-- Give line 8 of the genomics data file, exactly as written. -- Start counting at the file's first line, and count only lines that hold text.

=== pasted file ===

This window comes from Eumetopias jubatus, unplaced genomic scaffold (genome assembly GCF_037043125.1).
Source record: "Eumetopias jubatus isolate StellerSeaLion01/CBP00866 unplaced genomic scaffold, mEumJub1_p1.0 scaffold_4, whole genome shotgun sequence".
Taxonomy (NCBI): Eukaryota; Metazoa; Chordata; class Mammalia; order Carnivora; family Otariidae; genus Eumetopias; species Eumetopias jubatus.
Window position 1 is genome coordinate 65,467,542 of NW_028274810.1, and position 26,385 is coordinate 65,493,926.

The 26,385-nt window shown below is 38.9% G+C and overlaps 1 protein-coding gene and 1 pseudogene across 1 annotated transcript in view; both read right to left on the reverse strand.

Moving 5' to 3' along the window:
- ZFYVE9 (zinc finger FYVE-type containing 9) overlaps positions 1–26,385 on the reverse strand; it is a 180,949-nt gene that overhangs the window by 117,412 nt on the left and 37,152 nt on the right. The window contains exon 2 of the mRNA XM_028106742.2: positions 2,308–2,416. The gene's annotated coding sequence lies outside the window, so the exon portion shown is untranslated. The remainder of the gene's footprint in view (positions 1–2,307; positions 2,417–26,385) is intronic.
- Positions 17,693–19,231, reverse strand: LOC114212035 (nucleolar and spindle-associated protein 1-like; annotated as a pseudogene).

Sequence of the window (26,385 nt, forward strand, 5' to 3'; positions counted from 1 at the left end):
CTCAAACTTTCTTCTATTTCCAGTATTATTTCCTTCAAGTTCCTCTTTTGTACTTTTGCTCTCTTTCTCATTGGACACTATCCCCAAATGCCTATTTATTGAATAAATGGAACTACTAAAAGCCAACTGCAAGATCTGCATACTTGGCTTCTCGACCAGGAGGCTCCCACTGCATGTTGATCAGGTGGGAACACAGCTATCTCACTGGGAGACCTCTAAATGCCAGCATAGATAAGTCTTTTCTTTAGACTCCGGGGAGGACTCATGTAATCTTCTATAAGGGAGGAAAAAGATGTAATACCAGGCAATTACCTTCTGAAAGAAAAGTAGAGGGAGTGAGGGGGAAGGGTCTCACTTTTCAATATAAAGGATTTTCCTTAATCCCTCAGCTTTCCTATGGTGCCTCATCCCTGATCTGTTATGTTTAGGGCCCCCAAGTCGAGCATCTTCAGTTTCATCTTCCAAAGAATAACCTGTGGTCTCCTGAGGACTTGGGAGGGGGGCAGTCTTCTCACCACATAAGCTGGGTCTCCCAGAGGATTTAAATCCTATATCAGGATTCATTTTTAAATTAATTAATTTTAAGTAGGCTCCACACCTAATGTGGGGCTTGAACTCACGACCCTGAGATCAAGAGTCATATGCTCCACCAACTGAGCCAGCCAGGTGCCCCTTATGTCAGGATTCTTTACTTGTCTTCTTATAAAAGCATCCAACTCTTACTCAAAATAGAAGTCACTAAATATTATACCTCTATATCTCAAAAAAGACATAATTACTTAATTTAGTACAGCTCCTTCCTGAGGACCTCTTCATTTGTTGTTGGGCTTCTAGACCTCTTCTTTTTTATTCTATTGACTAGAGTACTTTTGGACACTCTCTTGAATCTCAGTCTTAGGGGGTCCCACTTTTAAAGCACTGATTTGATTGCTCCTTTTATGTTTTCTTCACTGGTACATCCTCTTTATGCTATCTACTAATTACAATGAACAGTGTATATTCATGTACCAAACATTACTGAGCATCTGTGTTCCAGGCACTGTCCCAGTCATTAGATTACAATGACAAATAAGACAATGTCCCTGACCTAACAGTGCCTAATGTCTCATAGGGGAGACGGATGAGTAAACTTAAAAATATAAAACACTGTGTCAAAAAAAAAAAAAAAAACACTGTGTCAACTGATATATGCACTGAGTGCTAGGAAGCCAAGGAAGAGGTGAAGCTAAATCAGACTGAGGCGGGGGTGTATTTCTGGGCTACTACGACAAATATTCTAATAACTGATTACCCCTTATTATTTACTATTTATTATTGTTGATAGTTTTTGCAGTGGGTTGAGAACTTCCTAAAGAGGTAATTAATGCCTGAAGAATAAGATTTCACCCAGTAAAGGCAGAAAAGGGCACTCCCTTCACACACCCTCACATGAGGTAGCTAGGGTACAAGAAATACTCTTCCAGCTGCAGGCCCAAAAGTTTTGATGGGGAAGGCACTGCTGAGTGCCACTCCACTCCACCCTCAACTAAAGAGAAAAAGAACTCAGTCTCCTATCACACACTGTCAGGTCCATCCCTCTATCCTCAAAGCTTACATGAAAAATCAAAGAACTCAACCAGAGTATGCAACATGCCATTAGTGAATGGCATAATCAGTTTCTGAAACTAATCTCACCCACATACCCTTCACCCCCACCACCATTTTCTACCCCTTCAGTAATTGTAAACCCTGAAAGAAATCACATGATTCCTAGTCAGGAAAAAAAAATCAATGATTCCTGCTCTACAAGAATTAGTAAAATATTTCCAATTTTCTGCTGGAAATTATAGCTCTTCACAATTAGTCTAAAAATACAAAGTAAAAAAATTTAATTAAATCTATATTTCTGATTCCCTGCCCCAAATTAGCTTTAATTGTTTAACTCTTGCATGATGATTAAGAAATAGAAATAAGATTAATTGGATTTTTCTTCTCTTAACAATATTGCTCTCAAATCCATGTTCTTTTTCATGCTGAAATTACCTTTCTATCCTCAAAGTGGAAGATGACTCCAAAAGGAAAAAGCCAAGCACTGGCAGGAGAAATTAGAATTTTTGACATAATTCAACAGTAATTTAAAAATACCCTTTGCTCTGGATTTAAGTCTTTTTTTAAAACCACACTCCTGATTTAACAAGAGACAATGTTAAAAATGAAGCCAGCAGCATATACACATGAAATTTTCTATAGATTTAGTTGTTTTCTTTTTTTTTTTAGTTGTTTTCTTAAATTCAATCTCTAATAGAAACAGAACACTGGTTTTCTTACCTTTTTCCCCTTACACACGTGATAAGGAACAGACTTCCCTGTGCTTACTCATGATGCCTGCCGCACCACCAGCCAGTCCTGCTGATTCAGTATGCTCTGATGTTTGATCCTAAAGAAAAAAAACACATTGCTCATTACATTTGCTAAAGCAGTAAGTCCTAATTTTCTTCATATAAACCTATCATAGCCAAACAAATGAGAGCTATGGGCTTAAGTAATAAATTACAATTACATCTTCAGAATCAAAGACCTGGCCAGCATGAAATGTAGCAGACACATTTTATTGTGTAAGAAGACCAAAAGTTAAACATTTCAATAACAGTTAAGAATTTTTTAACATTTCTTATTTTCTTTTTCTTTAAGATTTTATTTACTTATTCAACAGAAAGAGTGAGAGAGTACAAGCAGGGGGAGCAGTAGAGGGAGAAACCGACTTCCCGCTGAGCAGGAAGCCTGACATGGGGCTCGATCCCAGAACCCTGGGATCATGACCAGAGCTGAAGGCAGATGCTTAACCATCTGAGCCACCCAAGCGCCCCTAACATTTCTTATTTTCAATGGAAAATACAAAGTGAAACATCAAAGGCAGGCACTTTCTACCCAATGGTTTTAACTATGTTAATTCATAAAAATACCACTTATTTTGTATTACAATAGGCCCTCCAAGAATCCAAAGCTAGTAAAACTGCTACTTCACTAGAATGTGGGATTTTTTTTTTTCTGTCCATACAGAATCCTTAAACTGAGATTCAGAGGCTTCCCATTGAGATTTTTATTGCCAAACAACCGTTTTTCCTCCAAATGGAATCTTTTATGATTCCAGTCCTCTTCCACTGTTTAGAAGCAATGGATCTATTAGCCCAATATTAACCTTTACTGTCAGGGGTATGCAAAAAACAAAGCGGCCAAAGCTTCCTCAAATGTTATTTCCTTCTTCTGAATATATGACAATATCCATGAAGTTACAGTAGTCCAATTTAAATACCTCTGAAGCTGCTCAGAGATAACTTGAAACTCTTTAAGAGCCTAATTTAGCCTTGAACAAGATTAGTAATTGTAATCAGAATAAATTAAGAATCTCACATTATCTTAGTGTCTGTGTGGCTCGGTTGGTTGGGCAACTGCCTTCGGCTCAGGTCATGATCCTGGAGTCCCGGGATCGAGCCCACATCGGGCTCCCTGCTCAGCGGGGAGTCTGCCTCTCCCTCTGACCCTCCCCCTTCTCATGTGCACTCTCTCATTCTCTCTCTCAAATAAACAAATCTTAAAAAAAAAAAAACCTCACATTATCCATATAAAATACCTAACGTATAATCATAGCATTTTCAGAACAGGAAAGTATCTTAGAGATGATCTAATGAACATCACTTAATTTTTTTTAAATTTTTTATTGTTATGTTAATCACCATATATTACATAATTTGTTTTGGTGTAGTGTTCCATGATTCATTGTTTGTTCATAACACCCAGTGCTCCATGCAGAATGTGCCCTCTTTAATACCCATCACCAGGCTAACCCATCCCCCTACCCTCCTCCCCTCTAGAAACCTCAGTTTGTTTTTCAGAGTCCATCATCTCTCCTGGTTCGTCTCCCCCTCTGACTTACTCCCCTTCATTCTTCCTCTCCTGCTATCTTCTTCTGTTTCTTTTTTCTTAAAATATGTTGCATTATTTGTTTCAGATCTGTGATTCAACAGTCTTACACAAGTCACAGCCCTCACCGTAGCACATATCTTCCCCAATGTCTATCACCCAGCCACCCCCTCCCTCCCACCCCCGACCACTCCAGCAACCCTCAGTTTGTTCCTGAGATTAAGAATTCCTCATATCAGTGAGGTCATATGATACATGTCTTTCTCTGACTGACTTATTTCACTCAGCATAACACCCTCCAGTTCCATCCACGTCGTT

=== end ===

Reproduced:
- Positions 17,693–19,231, reverse strand: LOC114212035 (nucleolar and spindle-associated protein 1-like; annotated as a pseudogene).